When it comes to luxury cars, two names often come to mind: BMW and Audi. Offering everything from an efficient hatchback, classy executive sedans and sports cars – these brands have something suitable for every need and preference.
Carwow, a UK-based YouTube channel known for putting cars through rigorous tests like drag racing and off-road battles, decided to put two luxury sedans head to head this time around.
Audi RS 6 Avant
The Audi RS 6 Avant is the ultimate superwagon. A visual and audible attention-grabber, this car commands attention with its aggressive stance, menacing front clip and deep baritone exhaust note. Yet it remains one of the most practical luxury vehicles on the market with 30 cubic feet of cargo room behind its rear seats.
Performance models feature an incredible twin-turbo 5.0-liter V-8 that generates 591 horsepower; more potent than any Lamborghini Gallardo but remarkably docile on the road due to an impressive torque mesa and Teutonic-blunt eight-speed Tiptronic transmission. Furthermore, Audi also offers the RS 6 Avant Performance option with an on-demand cylinder system and power rear liftgate if extra performance is desired.
Mercedes-Benz CLS63 AMG
It’s an effective car to cruise autobahn miles in, providing plenty of power while remaining quiet against wind and road noise, with its sleek sloping roofline rear-end styling drawing people’s gaze. Unfortunately, however, its execution as a four-door coupe leaves much to be desired; its surface becomes disorganized quickly making its exterior less than attractive.
At first, Mercedes’ CLS wasn’t one of the more attractive luxury four-door coupe options; but with this year’s facelift it has taken an impressive leap ahead of its competition.
Its 60 mph acceleration times compare favorably with both the Audi RS7 and BMW M6 Gran Coupe models, with only 3.4 seconds needed for reaching 60. Furthermore, its 577 horsepower are smooth-running while advanced safety technology comes standard; moreover its taut, precise handling from using E-Class midsize sedan chassis is outstanding on winding two-lane state routes.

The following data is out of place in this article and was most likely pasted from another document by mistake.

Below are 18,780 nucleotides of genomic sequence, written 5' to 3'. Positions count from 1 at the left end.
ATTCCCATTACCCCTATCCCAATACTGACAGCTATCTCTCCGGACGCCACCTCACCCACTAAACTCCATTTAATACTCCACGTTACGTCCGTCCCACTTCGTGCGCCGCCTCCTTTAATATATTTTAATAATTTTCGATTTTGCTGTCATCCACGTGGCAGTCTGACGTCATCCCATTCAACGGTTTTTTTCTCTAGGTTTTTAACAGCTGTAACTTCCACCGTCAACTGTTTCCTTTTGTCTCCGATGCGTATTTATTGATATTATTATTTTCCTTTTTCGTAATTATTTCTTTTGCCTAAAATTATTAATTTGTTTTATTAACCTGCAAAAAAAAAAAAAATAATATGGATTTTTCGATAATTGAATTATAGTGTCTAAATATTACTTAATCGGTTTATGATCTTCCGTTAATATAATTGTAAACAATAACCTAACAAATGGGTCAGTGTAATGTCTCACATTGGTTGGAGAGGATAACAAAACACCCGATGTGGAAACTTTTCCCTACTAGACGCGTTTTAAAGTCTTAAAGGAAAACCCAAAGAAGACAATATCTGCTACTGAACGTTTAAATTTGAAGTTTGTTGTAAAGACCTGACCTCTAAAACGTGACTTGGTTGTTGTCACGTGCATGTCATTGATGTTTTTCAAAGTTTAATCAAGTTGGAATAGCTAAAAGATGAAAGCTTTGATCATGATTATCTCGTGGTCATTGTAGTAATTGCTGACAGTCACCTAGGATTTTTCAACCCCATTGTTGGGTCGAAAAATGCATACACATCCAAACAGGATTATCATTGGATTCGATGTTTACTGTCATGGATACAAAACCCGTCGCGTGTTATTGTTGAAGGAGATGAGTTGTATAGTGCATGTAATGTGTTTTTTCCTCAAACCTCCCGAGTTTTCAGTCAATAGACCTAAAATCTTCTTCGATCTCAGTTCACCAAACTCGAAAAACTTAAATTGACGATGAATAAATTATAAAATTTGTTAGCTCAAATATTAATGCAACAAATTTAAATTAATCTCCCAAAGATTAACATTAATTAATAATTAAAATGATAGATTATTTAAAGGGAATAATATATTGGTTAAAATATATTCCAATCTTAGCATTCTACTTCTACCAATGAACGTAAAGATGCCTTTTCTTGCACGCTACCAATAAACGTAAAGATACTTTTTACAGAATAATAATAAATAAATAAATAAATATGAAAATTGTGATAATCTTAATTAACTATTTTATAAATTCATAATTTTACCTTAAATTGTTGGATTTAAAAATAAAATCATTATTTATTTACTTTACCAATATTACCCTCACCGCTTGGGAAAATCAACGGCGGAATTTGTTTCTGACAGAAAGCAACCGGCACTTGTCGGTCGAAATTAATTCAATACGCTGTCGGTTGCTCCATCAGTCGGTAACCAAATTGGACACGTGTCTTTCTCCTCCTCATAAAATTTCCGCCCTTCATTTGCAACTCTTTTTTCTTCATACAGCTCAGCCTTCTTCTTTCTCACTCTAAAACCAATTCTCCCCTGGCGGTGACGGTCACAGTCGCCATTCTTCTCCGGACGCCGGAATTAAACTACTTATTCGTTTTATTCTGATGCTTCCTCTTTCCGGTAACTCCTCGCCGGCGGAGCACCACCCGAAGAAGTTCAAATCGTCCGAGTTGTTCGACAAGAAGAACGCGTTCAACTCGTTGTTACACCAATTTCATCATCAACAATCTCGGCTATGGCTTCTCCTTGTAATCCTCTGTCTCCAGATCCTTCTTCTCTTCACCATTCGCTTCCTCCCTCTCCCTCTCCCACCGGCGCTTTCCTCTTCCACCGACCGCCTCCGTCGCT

The Toyota Century is Japan’s take on an ultimate luxury car. Just being near one can make you reflect on how different life would be had you one! Driving this rare sedan is truly once-in-a-lifetime opportunity that should not be missed!
Contrary to more extravagant European luxury cars that change appearance regularly to keep up with current fads, the Century stays true to its formula, updating only when new technology can enhance its design seamlessly. Even now, its latest generation uses a V8 instead of its previous 5.0-liter V12; nonetheless, its powerful engine produces ample torque.
As with Rolls-Royces, Centurys are reserved for Japan’s chauffeur-driven elite. From executives in big corporations to kingpins of yakuza groups – they make for perfect transportation solutions! This car takes years of meticulous craftsmanship from Japanese artisans in order to reach perfection in all body lines, creases and panel gaps.
The Rolls-Royce Phantom is the epitome of luxury cars on the market. Even at its age, the current model remains refined. Sleeker and more aerodynamic than before with a shorter front overhang and smoother transition from roofline to trunk.
No one from Mercedes is willing to reveal exact horsepower and speed numbers for its big sedan; but you’d still find it capable. Equipped with double-wishbone front suspension and five-link rear suspension with active air dampers and four-wheel steering technology; its V-12 produces near-endless power, while sound deadening helps remove road imperfections from its ride.
Phantom’s rivals are few; even its SUV counterpart, Cullinan, cannot match its price or customization options.
Mercedes revived their Maybach brand after an extended absence in 2004 with two models: the 57 and the 62 — both based on the S-Class chassis. While buyers could customize these cars by adding features like partition walls between front and rear seats, electrotransparent glass roofs and more than a dozen different wood finishes, sales were disappointingly slow.
To stimulate interest, Mercedes engineers adapted the 57S with an increased output from its twin-turbo V12 and sportier suspension with lower ride height and thicker anti-roll bars, creating an immensely powerful car capable of reaching highway speeds while remaining agile and responsive enough for daily driving. Furthermore, its crash optimized passenger cell absorbs considerable kinetic energy to prevent injury during collisions.